What has winning the award for best collection at the MBFWM meant to you?
For me, after dressing celebrities for important red carpet events, the fashion show represented a consolidation of the brand and its values. It’s meant closing the circle. Receiving the award is a recognition of our work and the way we conceive a collection, and it’s had a bigger impact than expected because it has burst onto a very balanced fashion week.
Nan Kempner was the inspiration behind the fashion show at MBFWM, are your collections nostalgic?
I feel really inspired by women and always return to them, to elegant profiles that I believe are being forgotten. Now trends invite us to be alternative, and although I find it fun to a certain degree, I’m kind of sad that new generations of actresses and singers are missing out on that classic elegance. Perhaps my more traditional style is what attracts me to classic silhouettes.
As well as American socialites, what inspires your talent and creative universe?
When I’d cover the Paris or Milan runways, I loved the fashion shows, but equally enjoyed seeing the guests. Each of them wore the collection following their own style. Seeing real women is really inspiring, they give me strength and make me think: “Wow! There are such marvellous people out there.” That’s my creative universe.
You have a crowd of celebrities who are confessed fans of your brand, what makes them fall in love with Redondo Brand?
They tell me that we’re a brand that fits what they’re looking for without losing our identity, always highlighting their feminine side. For me, it’s important to preserve elegance, for them to feel that they look good with a hint of sexiness. That’s what they like and what turns them into repeat customers. Of course, they also value good patterns and quality dressmaking, or the fact that we suggest something bolder if they have an evening gala or something more classic for a wedding, but in keeping with our vision and their personality.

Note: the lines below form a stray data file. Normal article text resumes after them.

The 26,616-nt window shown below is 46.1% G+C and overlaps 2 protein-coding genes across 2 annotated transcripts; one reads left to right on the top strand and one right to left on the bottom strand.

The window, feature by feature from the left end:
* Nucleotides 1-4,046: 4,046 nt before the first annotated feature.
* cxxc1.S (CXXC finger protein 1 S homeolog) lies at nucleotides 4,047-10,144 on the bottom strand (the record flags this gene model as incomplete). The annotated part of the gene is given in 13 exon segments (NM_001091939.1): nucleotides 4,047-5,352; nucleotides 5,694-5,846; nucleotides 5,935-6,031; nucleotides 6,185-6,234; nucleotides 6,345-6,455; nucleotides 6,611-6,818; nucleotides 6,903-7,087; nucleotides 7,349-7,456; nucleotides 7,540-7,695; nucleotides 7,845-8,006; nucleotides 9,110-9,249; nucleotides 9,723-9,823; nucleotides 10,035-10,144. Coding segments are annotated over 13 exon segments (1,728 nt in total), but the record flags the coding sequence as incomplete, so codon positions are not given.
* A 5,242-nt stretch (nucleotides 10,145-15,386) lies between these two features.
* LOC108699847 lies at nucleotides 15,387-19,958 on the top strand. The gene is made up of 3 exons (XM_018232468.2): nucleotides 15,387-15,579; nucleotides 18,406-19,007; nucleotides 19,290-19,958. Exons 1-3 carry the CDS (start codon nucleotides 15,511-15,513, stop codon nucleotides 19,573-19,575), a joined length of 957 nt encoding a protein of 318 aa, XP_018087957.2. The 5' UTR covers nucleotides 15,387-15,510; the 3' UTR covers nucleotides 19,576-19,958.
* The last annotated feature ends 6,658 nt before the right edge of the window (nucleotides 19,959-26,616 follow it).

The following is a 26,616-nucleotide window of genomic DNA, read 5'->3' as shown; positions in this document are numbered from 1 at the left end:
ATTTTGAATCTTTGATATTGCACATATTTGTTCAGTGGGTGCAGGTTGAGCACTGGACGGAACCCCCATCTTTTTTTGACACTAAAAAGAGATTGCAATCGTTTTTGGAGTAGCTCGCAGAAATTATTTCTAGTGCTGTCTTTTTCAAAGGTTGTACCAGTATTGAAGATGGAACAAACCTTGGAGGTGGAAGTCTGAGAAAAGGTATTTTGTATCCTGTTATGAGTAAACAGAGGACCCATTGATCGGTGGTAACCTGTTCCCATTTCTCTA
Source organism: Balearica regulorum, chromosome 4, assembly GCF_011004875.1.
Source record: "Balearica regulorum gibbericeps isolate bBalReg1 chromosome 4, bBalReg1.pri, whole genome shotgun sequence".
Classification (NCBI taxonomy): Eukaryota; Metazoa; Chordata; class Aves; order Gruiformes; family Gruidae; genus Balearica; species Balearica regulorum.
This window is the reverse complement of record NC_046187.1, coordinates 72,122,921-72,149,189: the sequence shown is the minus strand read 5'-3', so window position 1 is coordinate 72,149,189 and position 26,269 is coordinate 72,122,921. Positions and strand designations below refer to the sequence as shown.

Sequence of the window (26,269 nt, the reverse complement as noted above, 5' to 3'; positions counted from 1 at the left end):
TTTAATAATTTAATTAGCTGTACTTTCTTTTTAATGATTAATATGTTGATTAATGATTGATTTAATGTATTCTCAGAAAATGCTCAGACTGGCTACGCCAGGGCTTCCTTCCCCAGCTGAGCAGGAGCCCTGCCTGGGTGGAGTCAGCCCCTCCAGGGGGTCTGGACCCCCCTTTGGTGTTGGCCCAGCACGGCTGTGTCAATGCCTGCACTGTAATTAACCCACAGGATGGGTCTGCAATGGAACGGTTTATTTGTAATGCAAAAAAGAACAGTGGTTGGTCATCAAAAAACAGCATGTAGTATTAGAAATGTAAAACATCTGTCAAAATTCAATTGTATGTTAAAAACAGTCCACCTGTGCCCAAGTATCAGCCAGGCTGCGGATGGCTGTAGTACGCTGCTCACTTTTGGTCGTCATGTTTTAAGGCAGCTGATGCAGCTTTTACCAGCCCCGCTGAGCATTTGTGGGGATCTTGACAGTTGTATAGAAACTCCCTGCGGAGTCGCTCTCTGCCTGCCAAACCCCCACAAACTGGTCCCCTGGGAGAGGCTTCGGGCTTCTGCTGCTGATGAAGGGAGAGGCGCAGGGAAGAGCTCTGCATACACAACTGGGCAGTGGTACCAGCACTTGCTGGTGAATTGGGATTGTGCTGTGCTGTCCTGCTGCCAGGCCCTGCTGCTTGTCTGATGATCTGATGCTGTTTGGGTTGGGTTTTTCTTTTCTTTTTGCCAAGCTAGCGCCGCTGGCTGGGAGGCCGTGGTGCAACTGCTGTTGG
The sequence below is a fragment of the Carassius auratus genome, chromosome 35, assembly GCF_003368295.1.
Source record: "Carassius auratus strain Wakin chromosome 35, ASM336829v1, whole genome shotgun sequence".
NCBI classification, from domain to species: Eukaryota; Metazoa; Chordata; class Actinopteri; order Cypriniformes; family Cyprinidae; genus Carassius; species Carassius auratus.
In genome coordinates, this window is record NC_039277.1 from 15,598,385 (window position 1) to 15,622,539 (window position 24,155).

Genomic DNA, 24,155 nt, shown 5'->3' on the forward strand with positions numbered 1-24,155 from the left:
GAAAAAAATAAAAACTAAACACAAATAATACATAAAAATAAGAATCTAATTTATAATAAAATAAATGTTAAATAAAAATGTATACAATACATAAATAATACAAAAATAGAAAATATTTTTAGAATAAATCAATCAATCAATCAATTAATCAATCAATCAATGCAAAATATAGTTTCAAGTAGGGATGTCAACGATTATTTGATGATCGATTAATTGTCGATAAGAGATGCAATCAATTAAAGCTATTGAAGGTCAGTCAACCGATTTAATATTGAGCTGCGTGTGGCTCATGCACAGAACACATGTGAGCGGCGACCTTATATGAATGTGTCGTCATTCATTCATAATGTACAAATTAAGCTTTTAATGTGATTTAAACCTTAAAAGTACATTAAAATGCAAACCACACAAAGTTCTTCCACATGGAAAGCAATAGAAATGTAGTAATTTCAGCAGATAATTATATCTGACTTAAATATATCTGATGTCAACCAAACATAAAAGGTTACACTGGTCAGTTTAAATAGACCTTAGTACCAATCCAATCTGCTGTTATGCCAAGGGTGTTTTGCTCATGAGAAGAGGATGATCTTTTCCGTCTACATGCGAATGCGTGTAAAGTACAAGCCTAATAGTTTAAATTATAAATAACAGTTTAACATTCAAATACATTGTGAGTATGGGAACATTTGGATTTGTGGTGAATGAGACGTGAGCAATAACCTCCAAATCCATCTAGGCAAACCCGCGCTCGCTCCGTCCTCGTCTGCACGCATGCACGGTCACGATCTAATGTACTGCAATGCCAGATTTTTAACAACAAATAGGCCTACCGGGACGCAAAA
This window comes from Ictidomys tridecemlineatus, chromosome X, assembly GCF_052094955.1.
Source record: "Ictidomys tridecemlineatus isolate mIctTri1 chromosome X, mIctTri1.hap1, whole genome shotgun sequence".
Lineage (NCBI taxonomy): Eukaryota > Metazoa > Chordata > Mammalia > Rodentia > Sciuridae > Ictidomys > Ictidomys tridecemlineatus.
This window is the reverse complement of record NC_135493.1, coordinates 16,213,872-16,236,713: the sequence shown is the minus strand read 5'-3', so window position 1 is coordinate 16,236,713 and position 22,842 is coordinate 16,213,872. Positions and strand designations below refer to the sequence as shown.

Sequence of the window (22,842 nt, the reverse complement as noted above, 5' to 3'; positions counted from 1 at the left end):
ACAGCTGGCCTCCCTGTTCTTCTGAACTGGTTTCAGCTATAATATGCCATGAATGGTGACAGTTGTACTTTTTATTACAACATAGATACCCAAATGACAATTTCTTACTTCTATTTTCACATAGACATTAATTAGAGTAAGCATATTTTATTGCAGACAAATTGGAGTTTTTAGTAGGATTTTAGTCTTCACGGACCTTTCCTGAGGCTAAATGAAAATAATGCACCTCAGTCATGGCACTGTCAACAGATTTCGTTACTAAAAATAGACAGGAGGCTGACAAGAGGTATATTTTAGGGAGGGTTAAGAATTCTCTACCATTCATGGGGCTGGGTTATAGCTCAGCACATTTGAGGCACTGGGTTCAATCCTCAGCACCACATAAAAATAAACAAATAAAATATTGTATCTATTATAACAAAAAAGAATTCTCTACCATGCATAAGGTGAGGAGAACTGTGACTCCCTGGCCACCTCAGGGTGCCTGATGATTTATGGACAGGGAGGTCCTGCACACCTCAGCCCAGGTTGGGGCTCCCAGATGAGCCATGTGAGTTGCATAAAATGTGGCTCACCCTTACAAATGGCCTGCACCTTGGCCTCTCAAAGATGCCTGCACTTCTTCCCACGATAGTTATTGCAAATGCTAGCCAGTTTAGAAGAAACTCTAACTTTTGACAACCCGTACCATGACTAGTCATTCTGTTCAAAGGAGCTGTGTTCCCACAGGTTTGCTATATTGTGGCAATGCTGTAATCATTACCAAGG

“I feel really inspired by women and always return to them, to elegant profiles that I believe are being forgotten”
You’ve declared that you love couture, what does this handcrafted technique mean to you?
For me, it’s everything. Each designer has their own vision, it can be more alternative or more classic, but in the studio, dressmaking is the same: to achieve good finishes you need to sew a certain way. That is the unifying theme of all brands. I believe in the studio; classic styles work really well and allow us to introduce new technologies and materials. It’s something that reminds me a lot of architecture, of structures, and it really interests me.
The studio also allows for slower and more conscious production, do you look towards sustainability?
Sewing is really slow, a handcrafted process where someone makes the entire dress by hand. We also choose to produce locally and without surpluses, which is something that is in high demand in all sectors. If we make a dress, we only order fabric for that dress, for example.
Which will be Redondo Brand’s next steps?
To take in this boom and try to serve all the customers that make requests. The studio is really busy and, sadly, we have to refuse some orders. Our goal is to focus closely on the customer, remain inspired for upcoming fashion shows, and keep working along those lines.